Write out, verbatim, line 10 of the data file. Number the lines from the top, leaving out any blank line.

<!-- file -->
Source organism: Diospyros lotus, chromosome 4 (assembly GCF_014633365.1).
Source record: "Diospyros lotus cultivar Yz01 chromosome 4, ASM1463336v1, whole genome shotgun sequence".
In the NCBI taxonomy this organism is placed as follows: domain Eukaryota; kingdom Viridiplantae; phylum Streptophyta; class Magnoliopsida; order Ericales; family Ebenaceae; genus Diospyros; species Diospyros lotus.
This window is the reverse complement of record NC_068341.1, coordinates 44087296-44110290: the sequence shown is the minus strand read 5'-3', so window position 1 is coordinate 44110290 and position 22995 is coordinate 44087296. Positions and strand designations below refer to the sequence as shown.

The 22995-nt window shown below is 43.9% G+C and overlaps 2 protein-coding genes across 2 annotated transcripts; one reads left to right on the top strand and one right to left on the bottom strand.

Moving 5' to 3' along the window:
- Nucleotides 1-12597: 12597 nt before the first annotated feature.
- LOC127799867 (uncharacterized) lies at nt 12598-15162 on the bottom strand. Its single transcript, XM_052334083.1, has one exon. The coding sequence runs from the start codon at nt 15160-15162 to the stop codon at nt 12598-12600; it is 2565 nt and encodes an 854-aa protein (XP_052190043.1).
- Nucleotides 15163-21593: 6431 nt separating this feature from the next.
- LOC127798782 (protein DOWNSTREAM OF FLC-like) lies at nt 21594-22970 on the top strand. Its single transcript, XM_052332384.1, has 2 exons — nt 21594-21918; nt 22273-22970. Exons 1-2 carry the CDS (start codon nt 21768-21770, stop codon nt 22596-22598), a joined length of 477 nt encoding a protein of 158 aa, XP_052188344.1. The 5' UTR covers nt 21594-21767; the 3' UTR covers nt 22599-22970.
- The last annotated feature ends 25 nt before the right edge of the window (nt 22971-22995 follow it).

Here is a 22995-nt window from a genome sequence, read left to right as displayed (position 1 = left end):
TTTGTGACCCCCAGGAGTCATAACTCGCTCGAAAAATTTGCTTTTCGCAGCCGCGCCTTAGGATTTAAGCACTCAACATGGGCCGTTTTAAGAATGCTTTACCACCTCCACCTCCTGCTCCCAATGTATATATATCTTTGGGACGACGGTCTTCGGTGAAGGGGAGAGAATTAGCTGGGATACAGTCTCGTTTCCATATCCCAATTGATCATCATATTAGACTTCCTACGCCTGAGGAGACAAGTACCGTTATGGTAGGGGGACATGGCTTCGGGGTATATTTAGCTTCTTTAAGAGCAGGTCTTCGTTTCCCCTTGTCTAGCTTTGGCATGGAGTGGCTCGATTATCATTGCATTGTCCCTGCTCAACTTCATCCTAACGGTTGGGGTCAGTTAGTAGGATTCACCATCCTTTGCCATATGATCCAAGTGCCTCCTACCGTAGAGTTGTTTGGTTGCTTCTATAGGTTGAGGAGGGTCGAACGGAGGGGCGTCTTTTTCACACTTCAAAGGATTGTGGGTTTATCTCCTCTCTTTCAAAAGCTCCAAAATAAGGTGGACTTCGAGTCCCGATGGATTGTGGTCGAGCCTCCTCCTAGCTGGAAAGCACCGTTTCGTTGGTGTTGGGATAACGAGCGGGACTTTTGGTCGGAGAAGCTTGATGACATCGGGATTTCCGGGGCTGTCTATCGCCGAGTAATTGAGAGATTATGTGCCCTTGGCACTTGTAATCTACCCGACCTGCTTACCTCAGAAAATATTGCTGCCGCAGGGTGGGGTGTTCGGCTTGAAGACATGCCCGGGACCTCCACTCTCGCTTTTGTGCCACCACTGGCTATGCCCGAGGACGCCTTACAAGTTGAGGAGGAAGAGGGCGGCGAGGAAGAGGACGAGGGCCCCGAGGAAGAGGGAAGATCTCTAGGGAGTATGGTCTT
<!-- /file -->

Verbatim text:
- LOC127798782 (protein DOWNSTREAM OF FLC-like) lies at nt 21594-22970 on the top strand. Its single transcript, XM_052332384.1, has 2 exons — nt 21594-21918; nt 22273-22970. Exons 1-2 carry the CDS (start codon nt 21768-21770, stop codon nt 22596-22598), a joined length of 477 nt encoding a protein of 158 aa, XP_052188344.1. The 5' UTR covers nt 21594-21767; the 3' UTR covers nt 22599-22970.